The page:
His strong but fragile sense of self is often cruelly diminished by radio interviewers who introduce him as ‘Jack Proctor, you’re the chap who writes the swearie words’ and event chairs who ask him to read from ‘the novel with the swearie words’. He is also frequently introduced ‘as a proud Scot Jock [who] writes in Lallans.’ Familiar experiences for Kelman no doubt; and a set of experiences that have made him feel labelled, boxed and caricatured – in a sense diminishing the range and creativity of his work.

Throughout the novel Proctor cocks a snook at writers who frequent the literary festival and events circuit, with digs at ‘a well-known writer from New Zealand’, esoteric dilettantes, glamorous young women called Chloe and (even worse) local best-selling debut authors whose families and friends pack out reading events and have no interest in the work of the established writers appearing alongside them.

Various passages cover writing workshops where Proctor feels both inspired and frustrated by the participants. He meets Mary whom he first thinks unlikely to be an accomplished writer, but amends his opinion when he hears her read, calling her ‘a hero’ whose work should be published but might not be in today’s current climate. Conversely arguing with workshop participants in one session, he says ‘how come persons seek to write books who have no interest in books?’

The book highlights the real-life financial insecurity for many writers who are inevitably self-employed and rely on remembering to ask for, keep and present receipts for food, lodgings and travel to the tax-man.

Proctor forgets this until nearly the end of the six week sojourn after his wife begins to suspect that the organisers  – Cultural Officers, Events Officers and the like, many whom he calls ‘Bringlish’ (the posh arts admin people) – are not paying expenses and that her husband is being exploited.

Proctor partly feels that this is inevitable as ‘Most of us who write for money don’t write for money. This is because we don’t get any and know we won’t. Other artists do get paid for writing. This is because their own art is not literary’. He also comments rather despairingly that organisers are stretching their limited budgets by employing ‘C-listers like myself at the minimum cost’.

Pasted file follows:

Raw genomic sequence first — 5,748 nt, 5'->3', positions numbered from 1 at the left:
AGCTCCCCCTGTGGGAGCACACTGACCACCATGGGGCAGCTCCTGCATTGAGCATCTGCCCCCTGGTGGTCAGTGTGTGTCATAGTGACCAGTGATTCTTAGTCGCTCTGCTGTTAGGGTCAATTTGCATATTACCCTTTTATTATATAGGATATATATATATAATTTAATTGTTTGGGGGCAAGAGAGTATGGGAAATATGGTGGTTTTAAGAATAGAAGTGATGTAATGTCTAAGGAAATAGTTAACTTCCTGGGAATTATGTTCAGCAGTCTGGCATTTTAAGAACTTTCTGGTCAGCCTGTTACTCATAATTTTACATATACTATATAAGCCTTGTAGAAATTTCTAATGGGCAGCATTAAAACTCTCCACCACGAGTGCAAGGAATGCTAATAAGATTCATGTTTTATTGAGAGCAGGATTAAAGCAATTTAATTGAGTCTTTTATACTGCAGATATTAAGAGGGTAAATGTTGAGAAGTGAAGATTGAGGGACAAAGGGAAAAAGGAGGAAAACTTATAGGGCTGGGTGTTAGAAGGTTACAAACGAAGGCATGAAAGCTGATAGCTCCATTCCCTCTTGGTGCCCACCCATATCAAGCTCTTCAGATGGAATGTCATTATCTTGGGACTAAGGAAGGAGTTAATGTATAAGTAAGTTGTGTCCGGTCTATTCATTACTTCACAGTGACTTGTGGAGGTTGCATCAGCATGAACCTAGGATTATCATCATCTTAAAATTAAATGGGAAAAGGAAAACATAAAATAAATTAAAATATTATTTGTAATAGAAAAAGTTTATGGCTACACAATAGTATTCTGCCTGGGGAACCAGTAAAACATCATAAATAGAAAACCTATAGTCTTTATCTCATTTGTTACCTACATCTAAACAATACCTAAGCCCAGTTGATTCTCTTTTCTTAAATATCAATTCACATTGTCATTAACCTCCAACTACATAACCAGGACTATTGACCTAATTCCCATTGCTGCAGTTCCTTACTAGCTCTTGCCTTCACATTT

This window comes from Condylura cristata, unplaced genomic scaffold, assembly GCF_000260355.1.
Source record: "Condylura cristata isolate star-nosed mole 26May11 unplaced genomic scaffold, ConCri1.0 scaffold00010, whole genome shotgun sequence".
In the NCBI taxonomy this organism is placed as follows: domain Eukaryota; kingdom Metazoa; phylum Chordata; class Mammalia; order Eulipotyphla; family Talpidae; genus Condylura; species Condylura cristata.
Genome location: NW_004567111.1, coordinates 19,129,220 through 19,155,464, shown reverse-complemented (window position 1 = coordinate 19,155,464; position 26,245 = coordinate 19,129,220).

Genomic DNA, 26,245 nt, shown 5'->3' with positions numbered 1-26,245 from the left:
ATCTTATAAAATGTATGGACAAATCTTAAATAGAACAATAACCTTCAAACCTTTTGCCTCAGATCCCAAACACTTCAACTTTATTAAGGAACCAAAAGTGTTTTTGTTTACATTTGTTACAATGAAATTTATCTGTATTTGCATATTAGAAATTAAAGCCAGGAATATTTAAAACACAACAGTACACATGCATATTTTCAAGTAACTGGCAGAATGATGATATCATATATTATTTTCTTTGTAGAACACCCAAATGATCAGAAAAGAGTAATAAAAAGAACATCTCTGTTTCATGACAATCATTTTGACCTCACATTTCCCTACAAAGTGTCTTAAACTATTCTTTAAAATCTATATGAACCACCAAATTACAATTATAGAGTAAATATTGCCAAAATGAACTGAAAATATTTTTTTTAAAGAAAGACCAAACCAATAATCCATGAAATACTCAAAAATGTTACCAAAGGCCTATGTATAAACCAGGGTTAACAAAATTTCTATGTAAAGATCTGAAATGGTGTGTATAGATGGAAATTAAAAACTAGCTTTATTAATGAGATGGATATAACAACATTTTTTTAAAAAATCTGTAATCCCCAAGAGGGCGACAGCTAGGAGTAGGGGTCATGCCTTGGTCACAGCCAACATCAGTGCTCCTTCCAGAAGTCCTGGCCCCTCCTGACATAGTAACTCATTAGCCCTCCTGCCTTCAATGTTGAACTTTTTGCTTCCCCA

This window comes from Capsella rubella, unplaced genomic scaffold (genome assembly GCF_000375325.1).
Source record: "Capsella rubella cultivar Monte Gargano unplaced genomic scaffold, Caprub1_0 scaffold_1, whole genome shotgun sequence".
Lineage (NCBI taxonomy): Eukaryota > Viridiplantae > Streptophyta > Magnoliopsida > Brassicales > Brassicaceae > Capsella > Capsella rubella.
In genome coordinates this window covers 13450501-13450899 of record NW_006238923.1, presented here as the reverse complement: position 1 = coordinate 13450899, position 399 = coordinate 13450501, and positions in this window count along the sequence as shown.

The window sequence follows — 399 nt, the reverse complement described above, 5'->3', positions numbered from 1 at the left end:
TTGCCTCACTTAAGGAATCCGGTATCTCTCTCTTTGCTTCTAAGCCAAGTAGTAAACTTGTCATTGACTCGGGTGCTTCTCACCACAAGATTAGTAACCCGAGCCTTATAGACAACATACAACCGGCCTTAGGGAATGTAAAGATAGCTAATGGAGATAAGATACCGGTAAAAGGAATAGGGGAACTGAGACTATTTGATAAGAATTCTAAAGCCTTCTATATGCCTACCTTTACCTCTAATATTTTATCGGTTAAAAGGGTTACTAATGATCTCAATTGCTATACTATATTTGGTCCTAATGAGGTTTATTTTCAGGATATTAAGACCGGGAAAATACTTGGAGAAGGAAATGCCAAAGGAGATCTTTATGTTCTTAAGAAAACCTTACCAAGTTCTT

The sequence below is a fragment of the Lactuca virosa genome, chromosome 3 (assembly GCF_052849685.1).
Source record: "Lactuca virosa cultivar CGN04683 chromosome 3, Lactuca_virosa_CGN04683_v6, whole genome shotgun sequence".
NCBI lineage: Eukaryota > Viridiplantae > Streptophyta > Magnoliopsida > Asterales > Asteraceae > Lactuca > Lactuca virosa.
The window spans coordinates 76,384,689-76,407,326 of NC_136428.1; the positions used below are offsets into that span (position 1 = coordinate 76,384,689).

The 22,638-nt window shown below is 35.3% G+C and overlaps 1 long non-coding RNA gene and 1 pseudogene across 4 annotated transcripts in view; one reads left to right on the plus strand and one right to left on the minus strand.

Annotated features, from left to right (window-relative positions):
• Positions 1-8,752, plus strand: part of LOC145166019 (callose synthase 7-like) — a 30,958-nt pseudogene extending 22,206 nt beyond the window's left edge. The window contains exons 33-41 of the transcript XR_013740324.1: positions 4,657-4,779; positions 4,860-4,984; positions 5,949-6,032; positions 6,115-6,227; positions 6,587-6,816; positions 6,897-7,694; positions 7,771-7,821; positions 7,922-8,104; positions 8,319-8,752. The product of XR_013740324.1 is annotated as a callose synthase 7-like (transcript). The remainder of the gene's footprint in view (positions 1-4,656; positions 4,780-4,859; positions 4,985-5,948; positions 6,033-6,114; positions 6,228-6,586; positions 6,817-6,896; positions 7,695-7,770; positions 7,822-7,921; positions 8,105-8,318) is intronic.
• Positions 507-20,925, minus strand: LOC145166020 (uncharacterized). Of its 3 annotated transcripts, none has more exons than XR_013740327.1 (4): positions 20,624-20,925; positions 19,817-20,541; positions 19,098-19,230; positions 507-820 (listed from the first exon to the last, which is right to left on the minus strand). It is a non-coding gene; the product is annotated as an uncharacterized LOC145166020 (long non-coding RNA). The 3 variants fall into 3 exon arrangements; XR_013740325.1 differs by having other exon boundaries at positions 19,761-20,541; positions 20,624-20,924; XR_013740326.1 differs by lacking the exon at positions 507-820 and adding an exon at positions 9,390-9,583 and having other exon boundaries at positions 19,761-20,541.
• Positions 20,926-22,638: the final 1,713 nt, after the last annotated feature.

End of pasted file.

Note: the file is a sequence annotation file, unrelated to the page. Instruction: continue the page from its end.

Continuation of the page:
Jack Proctor is a multi-layered, multi-dimensional persona – one who has numerous layers, drives and emotions. He is curmudgeonly but not a misanthrope as he enjoys the company of others, although values his own inner world and the reality of his family more. God’s Teeth is about being adrift in a world where the personal moves into the public arena, and where the writer feels that he has no control over his outputs that are partly seen as vehicles for profit.

The final passage in the book sees Proctor rant to a university employee about the fact that creativity amongst the young and others is being stifled, naming many culprits including the internet and the fact that most people, even those seeking knowledge, never access primary sources.

He states with passion and indignation: ‘I had a glorified view not just of art departments but colleges and universities as intellectual hotbeds. When I discovered the truth the disappointment of that stayed with me and it’s with me right now’.

The book’s last line implores the reader to take action and to create – ‘One needs to talk art too. Just talk it, and then after that of course ye just do it, ye just go ahead’. This final call to arms ends an astonishing book that confirms James Kelman’s right to be seen as a global literary figure beyond any doubt.

God’s Teeth is a rich, moving, beautifully put together story and book and a worthy addition to the work of James Kelman. There are lots of typical Kelmanesque touches with the use of imagined terms such as Vibretticism, made-up writers and citing real life names: the former a stylistic reference which other Scottish voices of heresy – Alasdair Gray and Tom Nairn – also utilised to indicate their escape into a libationary self-created language.

It offers a set of insights into the vagarities of the modern literary world, the incessant world of festivals, events and their industry of hangers-on, the need for self-promotion and selling your soul in a world where serious and radical ideas are then simplified, made safe or marked as from ‘dangerous, difficult’ voices – like Kelman.

Gerry Hassan is Professor of Social Change at Glasgow Caledonian University, Book Editor of Bella Caledonia and a writer and commentator who is author and editor of more than two dozen books on Scottish and UK politics and social change. His writing and research can be found at: